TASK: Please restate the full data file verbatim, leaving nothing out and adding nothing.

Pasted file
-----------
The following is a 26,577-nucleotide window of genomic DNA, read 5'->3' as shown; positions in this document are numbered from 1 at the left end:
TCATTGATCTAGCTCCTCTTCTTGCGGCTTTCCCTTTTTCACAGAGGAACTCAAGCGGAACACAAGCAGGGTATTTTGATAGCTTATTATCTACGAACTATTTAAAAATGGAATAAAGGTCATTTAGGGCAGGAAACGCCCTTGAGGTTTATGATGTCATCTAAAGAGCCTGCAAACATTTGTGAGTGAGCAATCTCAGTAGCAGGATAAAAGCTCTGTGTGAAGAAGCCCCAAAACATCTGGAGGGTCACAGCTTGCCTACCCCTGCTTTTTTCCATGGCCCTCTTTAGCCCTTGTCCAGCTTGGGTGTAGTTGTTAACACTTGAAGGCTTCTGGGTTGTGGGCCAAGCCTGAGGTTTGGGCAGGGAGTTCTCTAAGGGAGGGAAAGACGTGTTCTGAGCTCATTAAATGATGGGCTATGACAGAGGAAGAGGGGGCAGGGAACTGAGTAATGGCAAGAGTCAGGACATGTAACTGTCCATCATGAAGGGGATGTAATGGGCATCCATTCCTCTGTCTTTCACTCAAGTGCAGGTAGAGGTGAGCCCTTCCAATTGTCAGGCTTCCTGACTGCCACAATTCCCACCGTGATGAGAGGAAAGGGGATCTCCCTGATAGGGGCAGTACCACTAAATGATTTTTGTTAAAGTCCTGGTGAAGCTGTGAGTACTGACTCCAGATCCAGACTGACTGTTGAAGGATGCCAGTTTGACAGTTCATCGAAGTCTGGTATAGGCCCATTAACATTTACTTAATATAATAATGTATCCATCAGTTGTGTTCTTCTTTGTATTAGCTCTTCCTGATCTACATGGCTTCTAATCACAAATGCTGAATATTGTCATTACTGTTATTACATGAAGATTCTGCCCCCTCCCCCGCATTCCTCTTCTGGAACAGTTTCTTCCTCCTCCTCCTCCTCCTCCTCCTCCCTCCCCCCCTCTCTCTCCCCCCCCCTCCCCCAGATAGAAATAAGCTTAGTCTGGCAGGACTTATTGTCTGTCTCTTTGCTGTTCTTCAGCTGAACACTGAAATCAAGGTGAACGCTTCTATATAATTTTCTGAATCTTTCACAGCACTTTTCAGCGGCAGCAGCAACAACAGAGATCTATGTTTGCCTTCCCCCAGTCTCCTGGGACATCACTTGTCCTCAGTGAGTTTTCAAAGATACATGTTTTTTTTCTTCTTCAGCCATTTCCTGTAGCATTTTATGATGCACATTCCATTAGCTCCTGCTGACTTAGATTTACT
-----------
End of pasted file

The following is a 26,577-nucleotide window of genomic DNA, read 5'->3' as shown; positions in this document are numbered from 1 at the left end:
TCATTGATCTAGCTCCTCTTCTTGCGGCTTTCCCTTTTTCACAGAGGAACTCAAGCGGAACACAAGCAGGGTATTTTGATAGCTTATTATCTACGAACTATTTAAAAATGGAATAAAGGTCATTTAGGGCAGGAAACGCCCTTGAGGTTTATGATGTCATCTAAAGAGCCTGCAAACATTTGTGAGTGAGCAATCTCAGTAGCAGGATAAAAGCTCTGTGTGAAGAAGCCCCAAAACATCTGGAGGGTCACAGCTTGCCTACCCCTGCTTTTTTCCATGGCCCTCTTTAGCCCTTGTCCAGCTTGGGTGTAGTTGTTAACACTTGAAGGCTTCTGGGTTGTGGGCCAAGCCTGAGGTTTGGGCAGGGAGTTCTCTAAGGGAGGGAAAGACGTGTTCTGAGCTCATTAAATGATGGGCTATGACAGAGGAAGAGGGGGCAGGGAACTGAGTAATGGCAAGAGTCAGGACATGTAACTGTCCATCATGAAGGGGATGTAATGGGCATCCATTCCTCTGTCTTTCACTCAAGTGCAGGTAGAGGTGAGCCCTTCCAATTGTCAGGCTTCCTGACTGCCACAATTCCCACCGTGATGAGAGGAAAGGGGATCTCCCTGATAGGGGCAGTACCACTAAATGATTTTTGTTAAAGTCCTGGTGAAGCTGTGAGTACTGACTCCAGATCCAGACTGACTGTTGAAGGATGCCAGTTTGACAGTTCATCGAAGTCTGGTATAGGCCCATTAACATTTACTTAATATAATAATGTATCCATCAGTTGTGTTCTTCTTTGTATTAGCTCTTCCTGATCTACATGGCTTCTAATCACAAATGCTGAATATTGTCATTACTGTTATTACATGAAGATTCTGCCCCCTCCCCCGCATTCCTCTTCTGGAACAGTTTCTTCCTCCTCCTCCTCCTCCTCCTCCTCCCTCCCCCCCTCTCTCTCCCCCCCCCTCCCCCAGATAGAAATAAGCTTAGTCTGGCAGGACTTATTGTCTGTCTCTTTGCTGTTCTTCAGCTGAACACTGAAATCAAGGTGAACGCTTCTATATAATTTTCTGAATCTTTCACAGCACTTTTCAGCGGCAGCAGCAACAACAGAGATCTATGTTTGCCTTCCCCCAGTCTCCTGGGACATCACTTGTCCTCAGTGAGTTTTCAAAGATACATGTTTTTTTTCTTCTTCAGCCATTTCCTGTAGCATTTTATGATGCACATTCCATTAGCTCCTGCTGACTTAGATTTACT